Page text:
• Nasya Smith

China property stocks slump


Chinese property developers have experienced their biggest drop in real estate stocks since 2012 in trading on September 26.

This comes after an 8-month growth spurt, which saw the value of the Chinese property index surge more than 80%, and led to a 32.6% increase in land prices year on year.

In January 2017, Ning Jizhe, head of the NBS and deputy director of the National Development and Reform Commission, told China Daily that real estate's 6.5% contribution to China's overall gross domestic product (GDP) was likely to drop.

Jizhe said that authorities wanted to create a stable real estate environment where housing supply meets population demand.

"The construction sector and the real economy part of the property market are pillars of the country's economic growth and they are important for meeting mass housing demand."

Real estate's contribution to Chinese local governments' fiscal GDP is 35%. Despite the positive contribution of real estate to China's economic growth, authorities have implemented tighter regulations as soaring prices and the growth rate will soon exceed demand.

But the problem of supply verses demand is only second to the problem of debt owed to the banking sector. Between 2010 and 2014, China's real estate owed the banking sector $120bn and between 2015 and 2016 alone, it increased to $411bn – all of which is due in the next two years.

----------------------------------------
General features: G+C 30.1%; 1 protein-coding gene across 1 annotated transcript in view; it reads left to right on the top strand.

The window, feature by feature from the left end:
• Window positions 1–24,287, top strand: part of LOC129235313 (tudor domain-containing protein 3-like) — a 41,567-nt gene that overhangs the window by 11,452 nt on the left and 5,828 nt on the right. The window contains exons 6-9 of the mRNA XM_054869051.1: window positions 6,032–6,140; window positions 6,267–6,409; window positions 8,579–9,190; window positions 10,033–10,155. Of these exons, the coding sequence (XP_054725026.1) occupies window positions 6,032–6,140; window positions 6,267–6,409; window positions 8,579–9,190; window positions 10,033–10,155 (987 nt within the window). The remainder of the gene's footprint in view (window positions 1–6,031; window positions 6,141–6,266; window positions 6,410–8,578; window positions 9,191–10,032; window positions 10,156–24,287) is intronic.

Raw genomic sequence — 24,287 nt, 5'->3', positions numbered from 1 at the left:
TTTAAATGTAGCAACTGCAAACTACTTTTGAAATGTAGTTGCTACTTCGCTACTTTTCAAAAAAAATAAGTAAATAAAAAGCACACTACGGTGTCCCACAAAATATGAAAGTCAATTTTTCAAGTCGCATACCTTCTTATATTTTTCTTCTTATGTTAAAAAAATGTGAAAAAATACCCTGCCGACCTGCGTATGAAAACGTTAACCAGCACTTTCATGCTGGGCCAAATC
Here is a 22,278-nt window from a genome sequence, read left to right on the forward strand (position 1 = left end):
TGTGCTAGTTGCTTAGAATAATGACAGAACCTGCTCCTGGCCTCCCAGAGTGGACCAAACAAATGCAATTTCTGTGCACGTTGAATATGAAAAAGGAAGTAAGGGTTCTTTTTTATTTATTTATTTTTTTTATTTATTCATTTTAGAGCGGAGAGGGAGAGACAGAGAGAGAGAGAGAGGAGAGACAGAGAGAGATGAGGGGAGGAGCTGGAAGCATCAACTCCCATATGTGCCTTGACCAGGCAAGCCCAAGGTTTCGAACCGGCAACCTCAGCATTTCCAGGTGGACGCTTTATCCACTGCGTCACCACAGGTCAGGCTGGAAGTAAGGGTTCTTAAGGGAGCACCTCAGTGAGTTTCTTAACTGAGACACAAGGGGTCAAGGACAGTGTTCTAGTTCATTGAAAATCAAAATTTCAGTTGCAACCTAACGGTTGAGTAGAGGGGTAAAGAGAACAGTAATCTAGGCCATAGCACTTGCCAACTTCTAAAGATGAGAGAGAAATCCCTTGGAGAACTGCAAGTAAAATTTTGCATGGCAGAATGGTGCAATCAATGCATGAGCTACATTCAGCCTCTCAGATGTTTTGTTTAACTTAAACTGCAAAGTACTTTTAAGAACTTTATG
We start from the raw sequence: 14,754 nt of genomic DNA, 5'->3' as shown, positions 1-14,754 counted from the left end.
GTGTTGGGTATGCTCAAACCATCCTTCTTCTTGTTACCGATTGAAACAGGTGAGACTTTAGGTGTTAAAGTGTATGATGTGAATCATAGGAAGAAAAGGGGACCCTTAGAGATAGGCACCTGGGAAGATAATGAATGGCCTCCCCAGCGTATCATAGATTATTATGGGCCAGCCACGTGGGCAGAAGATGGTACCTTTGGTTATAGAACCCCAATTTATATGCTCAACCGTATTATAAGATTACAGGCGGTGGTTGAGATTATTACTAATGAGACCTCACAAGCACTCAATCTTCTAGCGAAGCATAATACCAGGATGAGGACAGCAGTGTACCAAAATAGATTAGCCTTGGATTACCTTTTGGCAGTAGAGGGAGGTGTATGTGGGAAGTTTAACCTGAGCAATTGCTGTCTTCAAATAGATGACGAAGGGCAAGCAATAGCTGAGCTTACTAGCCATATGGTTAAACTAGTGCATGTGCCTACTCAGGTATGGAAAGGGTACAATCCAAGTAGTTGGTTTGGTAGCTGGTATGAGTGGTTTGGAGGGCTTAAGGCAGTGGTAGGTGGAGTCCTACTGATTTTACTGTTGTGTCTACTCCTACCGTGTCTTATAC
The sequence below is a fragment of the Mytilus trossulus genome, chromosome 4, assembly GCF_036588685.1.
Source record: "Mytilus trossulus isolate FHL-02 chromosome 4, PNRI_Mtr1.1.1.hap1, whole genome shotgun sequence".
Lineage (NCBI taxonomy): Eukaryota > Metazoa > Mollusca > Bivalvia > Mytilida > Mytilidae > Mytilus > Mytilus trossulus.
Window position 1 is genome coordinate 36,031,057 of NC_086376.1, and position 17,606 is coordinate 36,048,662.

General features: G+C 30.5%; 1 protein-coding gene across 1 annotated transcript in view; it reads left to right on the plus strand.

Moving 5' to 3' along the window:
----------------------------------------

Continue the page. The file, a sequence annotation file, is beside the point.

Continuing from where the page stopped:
For the Chinese government this is not a new matter, but a problem they have been trying to curb since October 2016 when Beijing began strengthening domestic bond insurance rules, ceased loans for purchasing land and increased offshore bond sales starting in April 2017.

According to Xinhua Finance, some real estate developers have already seen a 2-8 percentage point increase in costs because of the stronger regulations the Chinese government has implemented.

Greenland Chairman Zhang Yuliang predicted that 20% to 30% of real estate developers will fold per year if circumstances continue.

These regulations not only impact real estate developers but also local government, entrepreneurs and the industry sector, which provides 40% employment to the 1.4-billion population of China. In 2014, the real estate industry was responsible for a minimum of 90-million jobs.

In 2012, the city of Wenzhou, southeast China, experienced a property value slump that saw properties lose more than half of their previous valuation.

The local government there, which had relied on sales of public land to make up 40% of its total government revenue annually, took a hard knock.

Entrepreneurs who invested in real estate also suffered great losses.


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